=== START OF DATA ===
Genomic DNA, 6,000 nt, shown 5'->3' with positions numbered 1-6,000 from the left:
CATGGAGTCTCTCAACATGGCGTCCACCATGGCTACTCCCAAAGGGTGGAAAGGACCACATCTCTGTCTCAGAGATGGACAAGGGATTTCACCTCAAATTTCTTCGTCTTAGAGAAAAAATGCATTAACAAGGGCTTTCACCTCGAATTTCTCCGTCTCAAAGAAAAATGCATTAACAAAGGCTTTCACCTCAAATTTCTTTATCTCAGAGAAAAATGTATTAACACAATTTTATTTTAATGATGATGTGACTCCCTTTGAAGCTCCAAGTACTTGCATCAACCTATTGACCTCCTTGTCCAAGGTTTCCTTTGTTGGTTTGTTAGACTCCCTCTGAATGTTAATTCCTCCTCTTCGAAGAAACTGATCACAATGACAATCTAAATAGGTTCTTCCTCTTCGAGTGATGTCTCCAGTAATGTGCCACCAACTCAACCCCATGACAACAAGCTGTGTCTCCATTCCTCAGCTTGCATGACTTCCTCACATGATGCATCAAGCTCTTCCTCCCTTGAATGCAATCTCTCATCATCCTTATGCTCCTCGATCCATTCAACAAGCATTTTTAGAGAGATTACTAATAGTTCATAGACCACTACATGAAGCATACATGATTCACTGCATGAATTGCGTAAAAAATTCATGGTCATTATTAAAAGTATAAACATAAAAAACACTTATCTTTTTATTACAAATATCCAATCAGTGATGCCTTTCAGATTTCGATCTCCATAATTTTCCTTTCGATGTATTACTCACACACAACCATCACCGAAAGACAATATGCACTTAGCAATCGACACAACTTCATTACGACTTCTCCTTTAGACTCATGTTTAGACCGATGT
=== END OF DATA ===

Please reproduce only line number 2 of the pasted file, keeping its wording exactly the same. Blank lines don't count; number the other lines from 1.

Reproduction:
CATGGAGTCTCTCAACATGGCGTCCACCATGGCTACTCCCAAAGGGTGGAAAGGACCACATCTCTGTCTCAGAGATGGACAAGGGATTTCACCTCAAATTTCTTCGTCTTAGAGAAAAAATGCATTAACAAGGGCTTTCACCTCGAATTTCTCCGTCTCAAAGAAAAATGCATTAACAAAGGCTTTCACCTCAAATTTCTTTATCTCAGAGAAAAATGTATTAACACAATTTTATTTTAATGATGATGTGACTCCCTTTGAAGCTCCAAGTACTTGCATCAACCTATTGACCTCCTTGTCCAAGGTTTCCTTTGTTGGTTTGTTAGACTCCCTCTGAATGTTAATTCCTCCTCTTCGAAGAAACTGATCACAATGACAATCTAAATAGGTTCTTCCTCTTCGAGTGATGTCTCCAGTAATGTGCCACCAACTCAACCCCATGACAACAAGCTGTGTCTCCATTCCTCAGCTTGCATGACTTCCTCACATGATGCATCAAGCTCTTCCTCCCTTGAATGCAATCTCTCATCATCCTTATGCTCCTCGATCCATTCAACAAGCATTTTTAGAGAGATTACTAATAGTTCATAGACCACTACATGAAGCATACATGATTCACTGCATGAATTGCGTAAAAAATTCATGGTCATTATTAAAAGTATAAACATAAAAAACACTTATCTTTTTATTACAAATATCCAATCAGTGATGCCTTTCAGATTTCGATCTCCATAATTTTCCTTTCGATGTATTACTCACACACAACCATCACCGAAAGACAATATGCACTTAGCAATCGACACAACTTCATTACGACTTCTCCTTTAGACTCATGTTTAGACCGATGT